Is this Job Right for Me?August 19th, 2013 | Articles, Job Search | No Comments »
Your resume was solid, the interview went well, and now the company wants to bring you on board, yet you can’t help but ask yourself: is this job right for me?
It’s a legitimate question as you will likely be spending an extended period of time working for this company. You will play by their policies, interact with the people who work there, and receive the pay and benefits that they offer you. Unless you are absolutely sure that there will be no other offers from any other companies coming your way it behooves you ask yourself if this is the right job for you.
How exactly do you know if this job is right for you? Consider pondering the following questions and thoughts before making the decision whether or not to commit.
Big companies versus small companies
Is this a multinational corporation or a small, privately owned company? Different sized companies offer very different work atmospheres. Do you prefer to work closely with everyone and take on a diverse array of company tasks, or do you prefer to take on one specific job that benefits the operation of a greater company machine?
Also, large companies tend to have multiple departments that need to be staffed, which means changing jobs doesn’t have to mean changing companies. Smaller companies, on the other hand, may offer more versatility in your daily activates, allowing you to wear multiple hats.
What kind of work will you be doing?
What industry does your company service or provide products for? If you have zero interest in programming software for the medical industry, and would much rather prefer to design software for education systems, it may not be the best idea to take that job at a healthcare solutions company.
Also, find out what our average day will look like at the company and ask yourself if this is what you want to be doing 8 hours a day, five days a week, for an extended period of time.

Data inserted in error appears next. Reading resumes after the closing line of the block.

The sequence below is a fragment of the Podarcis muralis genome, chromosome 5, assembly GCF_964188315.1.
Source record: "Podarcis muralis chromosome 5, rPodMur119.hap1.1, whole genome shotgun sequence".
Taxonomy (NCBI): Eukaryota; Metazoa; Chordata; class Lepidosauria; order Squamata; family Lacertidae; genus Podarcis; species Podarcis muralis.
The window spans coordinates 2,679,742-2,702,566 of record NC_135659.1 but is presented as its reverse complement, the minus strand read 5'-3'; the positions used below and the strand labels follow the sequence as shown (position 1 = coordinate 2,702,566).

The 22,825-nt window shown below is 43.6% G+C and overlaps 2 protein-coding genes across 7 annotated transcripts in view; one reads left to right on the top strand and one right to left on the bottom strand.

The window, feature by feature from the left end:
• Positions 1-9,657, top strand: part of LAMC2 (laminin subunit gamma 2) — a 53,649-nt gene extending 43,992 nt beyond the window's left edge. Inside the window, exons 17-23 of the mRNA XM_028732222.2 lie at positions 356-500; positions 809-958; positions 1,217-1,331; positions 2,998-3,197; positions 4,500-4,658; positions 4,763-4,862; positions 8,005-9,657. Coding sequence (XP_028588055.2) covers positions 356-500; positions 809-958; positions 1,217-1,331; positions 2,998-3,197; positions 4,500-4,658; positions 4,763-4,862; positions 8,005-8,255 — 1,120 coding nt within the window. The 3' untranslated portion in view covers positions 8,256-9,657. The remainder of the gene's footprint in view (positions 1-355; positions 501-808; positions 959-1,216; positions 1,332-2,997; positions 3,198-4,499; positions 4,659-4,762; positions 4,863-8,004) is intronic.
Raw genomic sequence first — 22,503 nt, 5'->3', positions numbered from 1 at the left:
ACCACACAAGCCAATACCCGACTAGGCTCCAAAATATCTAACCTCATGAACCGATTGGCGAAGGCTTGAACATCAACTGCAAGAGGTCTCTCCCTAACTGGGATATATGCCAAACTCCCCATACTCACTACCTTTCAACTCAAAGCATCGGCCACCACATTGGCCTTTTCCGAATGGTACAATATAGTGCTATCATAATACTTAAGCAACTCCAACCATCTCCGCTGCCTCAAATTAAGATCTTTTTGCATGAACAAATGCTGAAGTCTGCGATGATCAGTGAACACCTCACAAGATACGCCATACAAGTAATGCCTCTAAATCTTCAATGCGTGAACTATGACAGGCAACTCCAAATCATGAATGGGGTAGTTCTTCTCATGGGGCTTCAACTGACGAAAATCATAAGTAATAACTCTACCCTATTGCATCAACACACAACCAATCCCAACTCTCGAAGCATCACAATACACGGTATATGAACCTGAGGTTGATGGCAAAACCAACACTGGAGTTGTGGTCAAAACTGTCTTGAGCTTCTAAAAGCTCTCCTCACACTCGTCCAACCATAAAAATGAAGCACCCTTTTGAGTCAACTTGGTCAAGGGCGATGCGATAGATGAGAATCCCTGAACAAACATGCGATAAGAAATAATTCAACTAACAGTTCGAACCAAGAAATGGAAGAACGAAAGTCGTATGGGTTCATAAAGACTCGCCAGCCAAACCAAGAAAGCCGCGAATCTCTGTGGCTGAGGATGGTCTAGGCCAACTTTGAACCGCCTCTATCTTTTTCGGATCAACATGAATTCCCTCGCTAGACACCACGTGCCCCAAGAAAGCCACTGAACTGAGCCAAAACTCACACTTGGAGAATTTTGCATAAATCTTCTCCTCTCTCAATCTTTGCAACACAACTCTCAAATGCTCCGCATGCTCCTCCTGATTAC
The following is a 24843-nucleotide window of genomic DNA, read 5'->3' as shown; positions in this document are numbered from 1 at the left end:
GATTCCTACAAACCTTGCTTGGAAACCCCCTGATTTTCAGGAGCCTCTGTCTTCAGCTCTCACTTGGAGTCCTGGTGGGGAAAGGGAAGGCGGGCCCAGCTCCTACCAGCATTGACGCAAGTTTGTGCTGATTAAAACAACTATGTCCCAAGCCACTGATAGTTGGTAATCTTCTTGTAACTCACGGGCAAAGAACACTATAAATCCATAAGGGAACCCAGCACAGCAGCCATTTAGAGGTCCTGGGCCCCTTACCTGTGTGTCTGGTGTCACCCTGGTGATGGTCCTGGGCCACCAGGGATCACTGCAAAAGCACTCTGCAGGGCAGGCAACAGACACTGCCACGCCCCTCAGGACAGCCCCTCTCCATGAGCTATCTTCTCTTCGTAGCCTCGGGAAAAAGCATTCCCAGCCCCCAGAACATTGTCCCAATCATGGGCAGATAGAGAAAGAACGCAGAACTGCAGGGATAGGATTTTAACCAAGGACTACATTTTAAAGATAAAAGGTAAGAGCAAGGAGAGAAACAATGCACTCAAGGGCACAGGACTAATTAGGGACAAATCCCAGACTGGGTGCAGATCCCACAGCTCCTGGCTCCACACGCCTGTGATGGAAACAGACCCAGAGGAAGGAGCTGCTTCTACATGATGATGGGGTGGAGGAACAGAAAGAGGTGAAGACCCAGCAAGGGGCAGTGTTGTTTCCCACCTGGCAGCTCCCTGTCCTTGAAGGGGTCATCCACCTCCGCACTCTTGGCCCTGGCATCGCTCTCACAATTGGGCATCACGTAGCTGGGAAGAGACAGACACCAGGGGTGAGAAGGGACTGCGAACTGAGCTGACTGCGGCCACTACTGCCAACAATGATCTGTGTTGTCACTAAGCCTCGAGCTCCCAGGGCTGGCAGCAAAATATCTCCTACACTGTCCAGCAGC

Do you work better when you are left to your own devices or do you prefer to have constant supervision? If you work best when left alone then you will most surely clash with a department that micromanages what its employees do. If you need the constant attention of a hands-on boss to keep you on track then it may not be the best idea to take up a loosely managed position.
Start-up or well established
Start-ups tend to have a flexible future and often give freedom to their employees as to how they get their work done. If you want to have a large say the company’s ultimate direction then a small start-up may be the place for you. Established companies tend to be more systematic and require employees to assimilate into their conventional mold while smaller companies may value your input a bit more.
What is your future with this company? Is there room for skills or promotional growth? Unless you want to spend the rest of your career in the same position with the same company then this is something you will definitely want to factor into your decision.
How long is the commute?
While this should not be the deal breaker in your decision, it shouldn’t be pushed out of you mind completely. Long commutes over years at a company can chip away at a person and cause work fatigue. Getting up in the morning and driving 15 minutes to work is a whole different world from driving 60+ minutes in traffic.
Perks, Benefits, and Salary
We love to say we don’t do it for the money but in the end that is what a job comes down to. You don’t have to sacrifice your happiness for a bigger paycheck and better benefits, but nevertheless it is something to take into account before accepting a job offer.
It is also beneficial to weigh the cost of healthcare and other benefits. It may be better to take a lower paying job that offers better health coverage (which can be quite costly in and of itself) or matches a 401K at a higher percentage.
Perks are different and vary greatly by company. While they don’t have to be the deciding factor, having free coffee and dart boards in the office can contribute to a much more satisfying career.
By Kevin Withers